Reading the story with middle schoolers, lends itself to discussing issues of tolerance, acceptance, and inclusion. It creates a forum to talk about disabilities and how to treat people we encounter who have disabilities. It forces the children to examine the idea of inclusion versus isolation and what that means and how that can impact children who exhibit no disabilities at all. The story also calls on readers to be critical about their own situations-how they perceive themselves, and what their level of awareness and consciousness is with respect to their peers and the social dynamics of their communities.

The story is also a great book to read with middle schoolers in the technology era because it lends itself to creating interdisciplinary units. The book is perfect for bringing in issues of medical ethics. It's possible to discuss topics with students like cloaning and cryogenic freezing-even robotics and reconstructive surgery. When do we take science too far and when does it do more harm than good?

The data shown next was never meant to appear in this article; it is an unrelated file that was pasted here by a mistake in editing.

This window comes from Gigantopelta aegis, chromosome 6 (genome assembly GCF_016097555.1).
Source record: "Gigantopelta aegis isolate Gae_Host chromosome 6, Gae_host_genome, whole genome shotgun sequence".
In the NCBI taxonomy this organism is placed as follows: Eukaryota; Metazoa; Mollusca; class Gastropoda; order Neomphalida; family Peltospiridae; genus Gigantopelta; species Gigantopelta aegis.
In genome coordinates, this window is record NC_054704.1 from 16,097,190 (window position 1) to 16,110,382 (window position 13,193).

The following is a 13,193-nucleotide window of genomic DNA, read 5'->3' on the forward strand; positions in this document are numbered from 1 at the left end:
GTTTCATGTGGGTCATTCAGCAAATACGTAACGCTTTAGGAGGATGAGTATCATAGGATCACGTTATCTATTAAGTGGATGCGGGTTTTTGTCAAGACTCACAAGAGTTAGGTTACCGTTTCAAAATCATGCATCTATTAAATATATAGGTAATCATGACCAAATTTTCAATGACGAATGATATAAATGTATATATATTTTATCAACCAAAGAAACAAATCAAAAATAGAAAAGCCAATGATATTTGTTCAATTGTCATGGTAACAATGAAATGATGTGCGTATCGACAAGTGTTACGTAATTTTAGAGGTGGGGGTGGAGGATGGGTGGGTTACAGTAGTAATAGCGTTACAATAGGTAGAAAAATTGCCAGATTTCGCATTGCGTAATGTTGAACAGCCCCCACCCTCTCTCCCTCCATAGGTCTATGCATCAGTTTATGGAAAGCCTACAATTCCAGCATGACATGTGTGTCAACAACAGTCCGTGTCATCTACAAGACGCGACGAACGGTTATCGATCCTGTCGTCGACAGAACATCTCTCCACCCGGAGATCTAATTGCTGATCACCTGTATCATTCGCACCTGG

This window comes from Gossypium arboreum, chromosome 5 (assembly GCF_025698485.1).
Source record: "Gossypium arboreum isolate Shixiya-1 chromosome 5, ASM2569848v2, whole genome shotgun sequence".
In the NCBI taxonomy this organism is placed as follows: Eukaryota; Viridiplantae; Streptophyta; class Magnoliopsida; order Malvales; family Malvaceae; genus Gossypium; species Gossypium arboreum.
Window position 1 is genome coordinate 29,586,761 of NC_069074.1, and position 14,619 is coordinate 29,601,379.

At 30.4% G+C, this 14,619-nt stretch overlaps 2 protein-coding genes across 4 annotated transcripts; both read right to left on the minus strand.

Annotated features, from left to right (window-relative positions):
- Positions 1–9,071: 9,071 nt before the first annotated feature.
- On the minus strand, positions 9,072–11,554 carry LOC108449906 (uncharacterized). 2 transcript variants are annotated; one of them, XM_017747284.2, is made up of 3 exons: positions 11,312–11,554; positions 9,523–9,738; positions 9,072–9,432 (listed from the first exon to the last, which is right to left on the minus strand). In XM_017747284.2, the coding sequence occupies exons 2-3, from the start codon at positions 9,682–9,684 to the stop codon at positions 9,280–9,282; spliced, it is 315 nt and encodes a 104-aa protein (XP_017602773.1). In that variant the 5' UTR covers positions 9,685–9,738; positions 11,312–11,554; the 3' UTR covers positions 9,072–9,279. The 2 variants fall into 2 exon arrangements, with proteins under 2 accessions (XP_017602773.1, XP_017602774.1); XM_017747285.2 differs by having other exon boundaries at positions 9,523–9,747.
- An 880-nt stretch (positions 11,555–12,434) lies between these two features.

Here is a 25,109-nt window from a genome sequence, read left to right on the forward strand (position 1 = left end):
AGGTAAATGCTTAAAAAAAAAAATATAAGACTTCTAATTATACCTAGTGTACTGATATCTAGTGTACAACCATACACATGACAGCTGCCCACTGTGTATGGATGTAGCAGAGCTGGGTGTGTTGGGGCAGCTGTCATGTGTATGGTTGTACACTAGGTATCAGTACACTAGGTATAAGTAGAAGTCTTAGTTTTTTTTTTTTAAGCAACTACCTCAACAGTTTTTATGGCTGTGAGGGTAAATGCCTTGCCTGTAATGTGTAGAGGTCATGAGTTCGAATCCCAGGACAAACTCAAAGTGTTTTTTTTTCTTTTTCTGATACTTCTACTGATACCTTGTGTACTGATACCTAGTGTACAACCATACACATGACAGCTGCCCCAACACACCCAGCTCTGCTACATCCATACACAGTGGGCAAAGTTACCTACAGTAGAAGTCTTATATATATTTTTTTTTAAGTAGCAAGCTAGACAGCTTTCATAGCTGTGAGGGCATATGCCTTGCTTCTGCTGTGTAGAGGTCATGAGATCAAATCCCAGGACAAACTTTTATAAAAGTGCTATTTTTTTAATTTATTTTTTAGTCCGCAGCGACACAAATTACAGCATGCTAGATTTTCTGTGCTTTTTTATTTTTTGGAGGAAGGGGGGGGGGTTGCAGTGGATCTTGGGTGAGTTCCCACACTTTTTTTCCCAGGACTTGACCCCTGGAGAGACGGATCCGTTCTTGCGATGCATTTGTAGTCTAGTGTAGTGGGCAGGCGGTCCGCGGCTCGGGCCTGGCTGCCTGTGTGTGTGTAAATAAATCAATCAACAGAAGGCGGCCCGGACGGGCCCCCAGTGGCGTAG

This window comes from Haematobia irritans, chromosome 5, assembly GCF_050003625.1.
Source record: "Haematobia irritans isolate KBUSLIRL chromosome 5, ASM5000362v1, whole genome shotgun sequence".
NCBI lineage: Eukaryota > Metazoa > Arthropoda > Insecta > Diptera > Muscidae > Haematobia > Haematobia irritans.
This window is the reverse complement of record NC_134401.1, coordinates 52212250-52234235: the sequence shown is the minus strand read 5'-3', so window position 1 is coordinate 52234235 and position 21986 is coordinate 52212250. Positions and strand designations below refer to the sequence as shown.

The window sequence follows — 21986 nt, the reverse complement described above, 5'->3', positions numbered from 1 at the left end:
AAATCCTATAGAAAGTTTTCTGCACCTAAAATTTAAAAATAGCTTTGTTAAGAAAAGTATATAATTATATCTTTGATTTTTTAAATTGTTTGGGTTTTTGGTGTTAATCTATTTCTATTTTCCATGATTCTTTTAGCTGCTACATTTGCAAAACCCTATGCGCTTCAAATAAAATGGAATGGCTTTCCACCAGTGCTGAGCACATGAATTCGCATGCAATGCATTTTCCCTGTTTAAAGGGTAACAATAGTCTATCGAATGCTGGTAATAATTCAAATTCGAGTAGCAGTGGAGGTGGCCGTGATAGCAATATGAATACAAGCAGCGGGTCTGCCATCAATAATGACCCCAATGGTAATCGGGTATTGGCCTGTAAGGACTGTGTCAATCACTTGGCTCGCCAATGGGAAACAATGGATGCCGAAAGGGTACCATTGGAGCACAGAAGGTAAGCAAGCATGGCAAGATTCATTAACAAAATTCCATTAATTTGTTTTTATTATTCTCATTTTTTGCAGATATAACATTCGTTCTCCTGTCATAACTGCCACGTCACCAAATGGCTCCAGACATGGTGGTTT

Finally, this book is a great means for studying literary devices-like symbolism, metaphor, etc. Overall, the book is timeless in its application to life because it will only grow increasingly relevant as technology continues to confront us with moral and ethical dilemmas. The lessons that it teaches young teenagers about acceptance and tolerance are also invaluable.
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on June 27, 2009
I just finished reading this book today and all I can say is that this story will truly stay with you. The story is about Charlie Gordon who is moderately retarded and his wish to one day be "smart". The narrative is told through a series of progress reports that Charlie is instructed to write by a group of scientists who are considering using Charlie as the first human subject of an expiremental surgery / procedure that has been shown to increase cognition and intelligence in animals and has been particularly effective and possibly permanent in a mouse named Algernon. Once Charlie is selected and operated on we begin to see his awareness and intelligence increase at an astounding rate. The author easily conveys Charlie's increased intelligence and perception by having Charlie's progress reports become noticeably more grammatical and with improved spelling and puncuation. But, what becomes interesting is that with the increased intelligence Charlie's life does not necessarily become easier. If anything Charlie tackles Herculean psychological and physical obstacles that would ruin a normal man and yet he endures.